·
Registered
Joined
·
14 Posts
Discussion Starter · #26 ·
Some canal tips.

I believe you are required to monitor ch16 and ch13 while in the canal and most vhf radios can be set to scan. You can hail the Cape Cod Canal Traffic Control on ch16 to ask if there is any large opposing traffic, if you're interested. Under 65ft, you are not required to obtain prior permission. However, the canal can temporarily close to additional traffic, so you should listen in and call to ask, if you're not sure. If you've been monitoring ch16 and ch13 on your approach, you should presumably pick up some 65+traffic being cleared in, making it more obvious it's open.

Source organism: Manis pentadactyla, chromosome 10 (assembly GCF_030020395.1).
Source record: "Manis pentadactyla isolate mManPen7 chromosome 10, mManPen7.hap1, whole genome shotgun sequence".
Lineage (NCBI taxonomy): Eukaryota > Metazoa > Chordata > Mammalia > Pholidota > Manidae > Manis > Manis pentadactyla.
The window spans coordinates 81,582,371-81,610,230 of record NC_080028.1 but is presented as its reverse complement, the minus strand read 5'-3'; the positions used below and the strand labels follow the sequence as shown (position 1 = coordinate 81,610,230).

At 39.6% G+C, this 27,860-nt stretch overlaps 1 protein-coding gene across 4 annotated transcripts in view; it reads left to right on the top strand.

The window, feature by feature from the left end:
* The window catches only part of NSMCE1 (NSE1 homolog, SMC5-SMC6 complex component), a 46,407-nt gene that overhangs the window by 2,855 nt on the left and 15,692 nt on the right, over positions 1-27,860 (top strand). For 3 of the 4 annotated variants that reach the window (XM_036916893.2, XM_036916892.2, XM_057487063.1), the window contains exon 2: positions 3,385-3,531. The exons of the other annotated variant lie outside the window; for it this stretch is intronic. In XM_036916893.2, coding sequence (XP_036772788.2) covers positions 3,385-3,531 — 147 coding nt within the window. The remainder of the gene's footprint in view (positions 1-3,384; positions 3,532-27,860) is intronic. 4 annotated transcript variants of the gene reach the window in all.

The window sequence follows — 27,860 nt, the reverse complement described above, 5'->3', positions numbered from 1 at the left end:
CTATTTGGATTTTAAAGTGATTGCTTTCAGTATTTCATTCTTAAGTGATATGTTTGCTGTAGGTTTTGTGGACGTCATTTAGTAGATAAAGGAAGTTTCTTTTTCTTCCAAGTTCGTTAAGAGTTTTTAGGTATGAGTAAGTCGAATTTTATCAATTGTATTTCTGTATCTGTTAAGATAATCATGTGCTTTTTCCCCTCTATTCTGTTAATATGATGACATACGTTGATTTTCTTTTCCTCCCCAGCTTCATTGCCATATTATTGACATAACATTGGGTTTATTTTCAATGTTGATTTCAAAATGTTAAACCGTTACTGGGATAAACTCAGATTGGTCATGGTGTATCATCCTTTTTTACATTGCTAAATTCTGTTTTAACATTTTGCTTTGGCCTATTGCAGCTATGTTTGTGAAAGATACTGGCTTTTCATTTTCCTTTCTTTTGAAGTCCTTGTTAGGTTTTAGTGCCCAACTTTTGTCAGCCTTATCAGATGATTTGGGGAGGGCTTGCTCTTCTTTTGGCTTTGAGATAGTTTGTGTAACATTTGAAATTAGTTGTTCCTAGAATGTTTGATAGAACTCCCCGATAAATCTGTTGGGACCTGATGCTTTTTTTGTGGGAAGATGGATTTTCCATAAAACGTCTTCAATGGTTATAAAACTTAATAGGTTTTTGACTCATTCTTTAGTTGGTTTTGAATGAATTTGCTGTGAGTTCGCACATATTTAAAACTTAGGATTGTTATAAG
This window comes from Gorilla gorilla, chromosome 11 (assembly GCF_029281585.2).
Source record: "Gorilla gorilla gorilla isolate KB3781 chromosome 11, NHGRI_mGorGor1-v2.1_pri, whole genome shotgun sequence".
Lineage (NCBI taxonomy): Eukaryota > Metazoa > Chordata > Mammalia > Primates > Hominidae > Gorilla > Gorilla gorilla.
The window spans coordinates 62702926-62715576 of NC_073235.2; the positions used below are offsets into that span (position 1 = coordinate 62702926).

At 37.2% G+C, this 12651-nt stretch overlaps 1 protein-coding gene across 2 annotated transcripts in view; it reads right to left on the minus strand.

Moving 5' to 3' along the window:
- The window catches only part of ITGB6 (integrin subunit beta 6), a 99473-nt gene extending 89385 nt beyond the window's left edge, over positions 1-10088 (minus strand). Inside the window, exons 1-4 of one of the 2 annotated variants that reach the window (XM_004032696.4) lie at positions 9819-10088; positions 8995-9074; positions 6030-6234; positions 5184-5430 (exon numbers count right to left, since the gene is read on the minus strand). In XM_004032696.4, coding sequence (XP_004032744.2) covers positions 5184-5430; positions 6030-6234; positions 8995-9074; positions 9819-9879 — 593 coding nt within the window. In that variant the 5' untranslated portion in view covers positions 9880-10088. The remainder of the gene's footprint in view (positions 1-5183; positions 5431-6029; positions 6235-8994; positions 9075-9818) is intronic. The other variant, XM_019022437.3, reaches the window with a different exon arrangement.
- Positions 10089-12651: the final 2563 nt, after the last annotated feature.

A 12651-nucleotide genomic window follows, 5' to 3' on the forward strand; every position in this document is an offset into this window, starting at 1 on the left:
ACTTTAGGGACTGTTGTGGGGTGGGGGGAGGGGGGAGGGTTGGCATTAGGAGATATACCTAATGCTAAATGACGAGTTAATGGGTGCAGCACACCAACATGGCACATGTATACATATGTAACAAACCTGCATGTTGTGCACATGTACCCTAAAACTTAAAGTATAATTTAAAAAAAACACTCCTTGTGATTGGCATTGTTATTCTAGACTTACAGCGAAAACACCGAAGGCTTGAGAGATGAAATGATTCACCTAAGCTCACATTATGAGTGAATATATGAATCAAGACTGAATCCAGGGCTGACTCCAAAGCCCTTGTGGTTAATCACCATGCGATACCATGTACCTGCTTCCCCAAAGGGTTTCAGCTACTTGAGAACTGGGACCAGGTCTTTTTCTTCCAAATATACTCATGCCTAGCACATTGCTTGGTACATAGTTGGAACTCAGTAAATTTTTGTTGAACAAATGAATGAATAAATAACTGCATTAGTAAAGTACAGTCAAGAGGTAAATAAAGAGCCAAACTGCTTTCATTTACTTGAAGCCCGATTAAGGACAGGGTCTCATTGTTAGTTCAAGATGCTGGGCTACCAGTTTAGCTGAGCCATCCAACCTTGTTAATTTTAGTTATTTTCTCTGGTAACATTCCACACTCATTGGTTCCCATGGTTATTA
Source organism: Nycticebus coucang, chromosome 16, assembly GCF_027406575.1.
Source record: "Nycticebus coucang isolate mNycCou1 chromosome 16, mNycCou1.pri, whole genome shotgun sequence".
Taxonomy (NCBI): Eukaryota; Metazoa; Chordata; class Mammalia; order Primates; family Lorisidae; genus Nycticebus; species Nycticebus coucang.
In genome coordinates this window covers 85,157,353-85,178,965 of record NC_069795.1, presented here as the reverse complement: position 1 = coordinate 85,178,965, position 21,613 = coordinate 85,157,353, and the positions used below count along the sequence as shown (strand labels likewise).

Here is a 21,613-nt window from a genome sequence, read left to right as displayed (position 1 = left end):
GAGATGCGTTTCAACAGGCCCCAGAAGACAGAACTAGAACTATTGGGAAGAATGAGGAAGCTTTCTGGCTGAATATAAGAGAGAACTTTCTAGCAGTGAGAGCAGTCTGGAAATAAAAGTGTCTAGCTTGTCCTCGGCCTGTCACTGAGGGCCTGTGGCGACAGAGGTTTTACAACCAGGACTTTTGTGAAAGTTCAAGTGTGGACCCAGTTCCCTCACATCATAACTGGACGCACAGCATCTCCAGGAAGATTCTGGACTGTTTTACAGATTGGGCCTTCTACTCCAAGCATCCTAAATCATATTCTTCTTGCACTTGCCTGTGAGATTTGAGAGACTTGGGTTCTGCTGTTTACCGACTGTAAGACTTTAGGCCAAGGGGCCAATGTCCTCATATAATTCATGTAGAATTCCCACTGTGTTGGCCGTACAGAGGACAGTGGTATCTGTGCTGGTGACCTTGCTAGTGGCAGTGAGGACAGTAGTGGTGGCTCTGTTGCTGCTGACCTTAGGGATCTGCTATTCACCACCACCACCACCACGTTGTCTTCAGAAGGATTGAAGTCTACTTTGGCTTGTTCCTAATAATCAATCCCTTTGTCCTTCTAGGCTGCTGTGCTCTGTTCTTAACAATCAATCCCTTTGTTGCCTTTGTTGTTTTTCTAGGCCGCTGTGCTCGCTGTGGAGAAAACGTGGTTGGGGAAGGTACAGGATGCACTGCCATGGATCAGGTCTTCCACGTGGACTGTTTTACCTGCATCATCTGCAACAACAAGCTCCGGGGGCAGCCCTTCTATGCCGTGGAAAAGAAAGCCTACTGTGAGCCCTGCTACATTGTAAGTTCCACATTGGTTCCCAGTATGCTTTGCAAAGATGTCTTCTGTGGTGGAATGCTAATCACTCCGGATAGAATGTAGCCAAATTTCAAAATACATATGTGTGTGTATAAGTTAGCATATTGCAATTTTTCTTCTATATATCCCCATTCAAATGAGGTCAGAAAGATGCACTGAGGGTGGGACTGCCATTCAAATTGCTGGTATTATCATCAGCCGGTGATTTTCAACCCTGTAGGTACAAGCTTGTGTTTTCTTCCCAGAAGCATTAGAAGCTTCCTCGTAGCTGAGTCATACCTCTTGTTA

Stay to the right, just like you are driving on a road. Maintain course and speed. If you have a huge commercial vessel coming the other way, it will look more intimidating than it is. Just stay clear on your side. Due to hydrodynamics, those huge ships can't get too close to the side, so they'll appear closer to the center than you might like. There is plenty of room. It's when they come up behind and will be able to pass you that is more exhilarating. Again, stay to the right and maintain course and speed. They are required to maneuver around you, just don't make it hard to know what you're doing. You can always hail the vessel and they might try to hail you. More likely, they'll give you a sound signal to identify what side they plan to pass you on. One short blast for leaving you to port, two short blasts for leaving you to their starboard. If you're positioned properly, it should be two. You are supposed to respond with the same signal to acknowledge, but I'm sure they are accustom to recreational boats having no idea what the horn meant, perhaps not even having their own handy.